I awoke at 4:30 to a brightening sky, and by the time I hit the village of Chipping Campden where the way begins, the sun was shining. I could spend a week here–the streets are quintessential English stone of all ages in the mellow golden shade of the escarpment rock. I found so many photo ops that I began to laugh out loud, and have added many pics to my collection of plants growing in impossible places.
Signs that capture the life of a place are of particular interest to me, and one which read “dirty farmers and muddy boots welcome” caught my eye. This was in the window of Buttys , and in another pane was a sign that read “salad packed to order” so you who know me will understand that Although it was early morning, I just had to pop in and order one up.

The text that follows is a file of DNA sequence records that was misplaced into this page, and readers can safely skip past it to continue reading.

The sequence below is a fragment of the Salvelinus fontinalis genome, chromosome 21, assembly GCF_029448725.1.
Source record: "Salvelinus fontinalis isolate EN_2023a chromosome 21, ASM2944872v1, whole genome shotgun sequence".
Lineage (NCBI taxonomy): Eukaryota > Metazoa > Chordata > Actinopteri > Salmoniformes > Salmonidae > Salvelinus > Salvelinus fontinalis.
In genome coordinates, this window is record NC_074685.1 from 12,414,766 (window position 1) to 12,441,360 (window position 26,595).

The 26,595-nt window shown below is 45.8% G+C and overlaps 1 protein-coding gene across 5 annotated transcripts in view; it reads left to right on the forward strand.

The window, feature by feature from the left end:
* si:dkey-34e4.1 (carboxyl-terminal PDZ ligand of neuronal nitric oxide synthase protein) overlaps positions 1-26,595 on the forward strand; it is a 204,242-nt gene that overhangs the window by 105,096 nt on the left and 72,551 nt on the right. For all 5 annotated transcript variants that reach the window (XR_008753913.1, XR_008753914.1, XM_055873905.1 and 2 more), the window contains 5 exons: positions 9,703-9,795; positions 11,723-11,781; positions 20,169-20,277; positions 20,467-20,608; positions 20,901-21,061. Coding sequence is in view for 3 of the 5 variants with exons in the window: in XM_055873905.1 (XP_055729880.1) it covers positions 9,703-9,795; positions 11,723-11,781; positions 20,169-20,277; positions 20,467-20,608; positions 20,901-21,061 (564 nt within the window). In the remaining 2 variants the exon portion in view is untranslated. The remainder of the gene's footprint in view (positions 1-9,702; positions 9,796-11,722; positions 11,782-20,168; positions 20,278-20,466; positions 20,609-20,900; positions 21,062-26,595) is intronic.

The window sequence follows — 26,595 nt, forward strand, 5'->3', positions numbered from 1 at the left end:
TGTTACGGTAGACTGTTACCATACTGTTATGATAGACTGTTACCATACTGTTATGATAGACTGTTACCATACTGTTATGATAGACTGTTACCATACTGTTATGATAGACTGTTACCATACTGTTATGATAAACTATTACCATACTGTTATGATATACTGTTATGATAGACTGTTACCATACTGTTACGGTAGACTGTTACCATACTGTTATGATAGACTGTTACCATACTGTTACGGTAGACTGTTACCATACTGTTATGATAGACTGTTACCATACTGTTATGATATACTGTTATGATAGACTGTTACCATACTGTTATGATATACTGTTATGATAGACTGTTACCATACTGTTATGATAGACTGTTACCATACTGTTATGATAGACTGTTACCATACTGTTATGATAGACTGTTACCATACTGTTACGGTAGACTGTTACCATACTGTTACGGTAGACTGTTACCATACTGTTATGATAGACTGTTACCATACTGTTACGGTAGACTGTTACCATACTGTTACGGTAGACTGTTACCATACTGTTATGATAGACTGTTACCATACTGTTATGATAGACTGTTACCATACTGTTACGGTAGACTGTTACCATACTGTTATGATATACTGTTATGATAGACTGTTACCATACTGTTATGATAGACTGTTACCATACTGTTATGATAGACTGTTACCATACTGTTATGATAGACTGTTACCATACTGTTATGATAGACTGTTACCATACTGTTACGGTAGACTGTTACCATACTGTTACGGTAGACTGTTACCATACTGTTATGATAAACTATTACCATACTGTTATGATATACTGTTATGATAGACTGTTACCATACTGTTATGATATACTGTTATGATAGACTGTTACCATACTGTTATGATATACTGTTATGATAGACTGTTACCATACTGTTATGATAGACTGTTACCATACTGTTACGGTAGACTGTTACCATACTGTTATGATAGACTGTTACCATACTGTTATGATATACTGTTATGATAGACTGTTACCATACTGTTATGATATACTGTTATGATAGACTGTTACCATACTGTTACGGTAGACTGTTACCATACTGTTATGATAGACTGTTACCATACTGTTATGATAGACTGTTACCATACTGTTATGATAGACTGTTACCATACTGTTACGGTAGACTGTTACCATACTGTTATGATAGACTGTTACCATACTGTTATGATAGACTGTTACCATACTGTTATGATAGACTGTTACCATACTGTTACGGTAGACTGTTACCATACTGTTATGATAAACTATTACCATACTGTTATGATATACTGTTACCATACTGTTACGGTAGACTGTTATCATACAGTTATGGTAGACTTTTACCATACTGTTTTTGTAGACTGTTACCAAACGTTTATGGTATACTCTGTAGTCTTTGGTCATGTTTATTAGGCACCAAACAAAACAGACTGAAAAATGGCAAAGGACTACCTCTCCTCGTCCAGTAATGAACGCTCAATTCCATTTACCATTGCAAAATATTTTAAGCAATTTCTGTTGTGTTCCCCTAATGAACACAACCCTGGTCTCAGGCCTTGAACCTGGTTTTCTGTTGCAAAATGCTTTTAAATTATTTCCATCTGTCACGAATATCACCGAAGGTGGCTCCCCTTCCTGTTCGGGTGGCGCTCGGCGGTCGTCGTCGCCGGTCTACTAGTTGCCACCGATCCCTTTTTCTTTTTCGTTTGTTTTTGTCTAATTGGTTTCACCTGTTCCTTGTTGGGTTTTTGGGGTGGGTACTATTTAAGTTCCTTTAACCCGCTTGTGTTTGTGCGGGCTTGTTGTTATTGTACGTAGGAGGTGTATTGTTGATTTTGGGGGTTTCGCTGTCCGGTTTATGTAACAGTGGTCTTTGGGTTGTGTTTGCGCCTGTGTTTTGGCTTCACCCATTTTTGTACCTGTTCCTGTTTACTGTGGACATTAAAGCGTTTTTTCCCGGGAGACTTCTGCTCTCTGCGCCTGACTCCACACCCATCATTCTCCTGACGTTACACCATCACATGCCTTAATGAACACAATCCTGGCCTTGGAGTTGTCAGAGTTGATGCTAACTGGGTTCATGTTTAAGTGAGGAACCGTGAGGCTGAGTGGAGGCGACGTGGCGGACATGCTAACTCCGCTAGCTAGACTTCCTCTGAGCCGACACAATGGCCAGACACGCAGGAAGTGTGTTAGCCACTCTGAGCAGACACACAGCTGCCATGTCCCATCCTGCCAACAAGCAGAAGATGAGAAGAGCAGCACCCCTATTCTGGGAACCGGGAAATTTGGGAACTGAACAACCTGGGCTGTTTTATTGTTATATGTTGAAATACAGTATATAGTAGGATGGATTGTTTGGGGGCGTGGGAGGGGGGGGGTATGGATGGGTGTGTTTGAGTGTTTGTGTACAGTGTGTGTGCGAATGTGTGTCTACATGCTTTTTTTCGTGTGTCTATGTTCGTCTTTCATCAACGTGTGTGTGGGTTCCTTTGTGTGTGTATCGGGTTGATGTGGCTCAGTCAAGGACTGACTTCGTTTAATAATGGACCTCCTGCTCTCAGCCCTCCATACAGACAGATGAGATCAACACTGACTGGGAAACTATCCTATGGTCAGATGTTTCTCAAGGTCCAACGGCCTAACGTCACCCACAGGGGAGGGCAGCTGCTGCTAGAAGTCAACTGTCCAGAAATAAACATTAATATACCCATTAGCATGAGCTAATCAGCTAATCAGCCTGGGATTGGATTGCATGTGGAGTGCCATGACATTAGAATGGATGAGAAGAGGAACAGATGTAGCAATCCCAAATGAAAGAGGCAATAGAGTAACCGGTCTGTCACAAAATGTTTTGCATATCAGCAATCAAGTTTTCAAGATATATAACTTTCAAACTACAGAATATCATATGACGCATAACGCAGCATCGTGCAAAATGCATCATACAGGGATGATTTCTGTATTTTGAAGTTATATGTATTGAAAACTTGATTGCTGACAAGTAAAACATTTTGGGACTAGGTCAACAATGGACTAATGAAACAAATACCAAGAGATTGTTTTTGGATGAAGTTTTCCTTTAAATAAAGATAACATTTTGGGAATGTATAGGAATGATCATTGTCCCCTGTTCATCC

Inside, along with the aroma of fresh baguettes, I found the friendly proprietress Sarah and her daughter Olivia. Sarah is full of great stories about running a B&B here, and we chatted about that and of course, life in general. What good fortune.
Now I’m setting off for my first leg–ten miles to Stanton, where I will put up at the home of a woman my new acquaintAnce Sarah know well, carrying greetings from Sarah. The world is a very small place indeed. I may take a detour to climb Broadway tower, which once belonged to the family of the owner of Wolds End, where I spent last night. Jill at Wolds End told me stories of an ancient aunt who had lived in the tower with her thirteen cats when Jill was a child. The story goes on.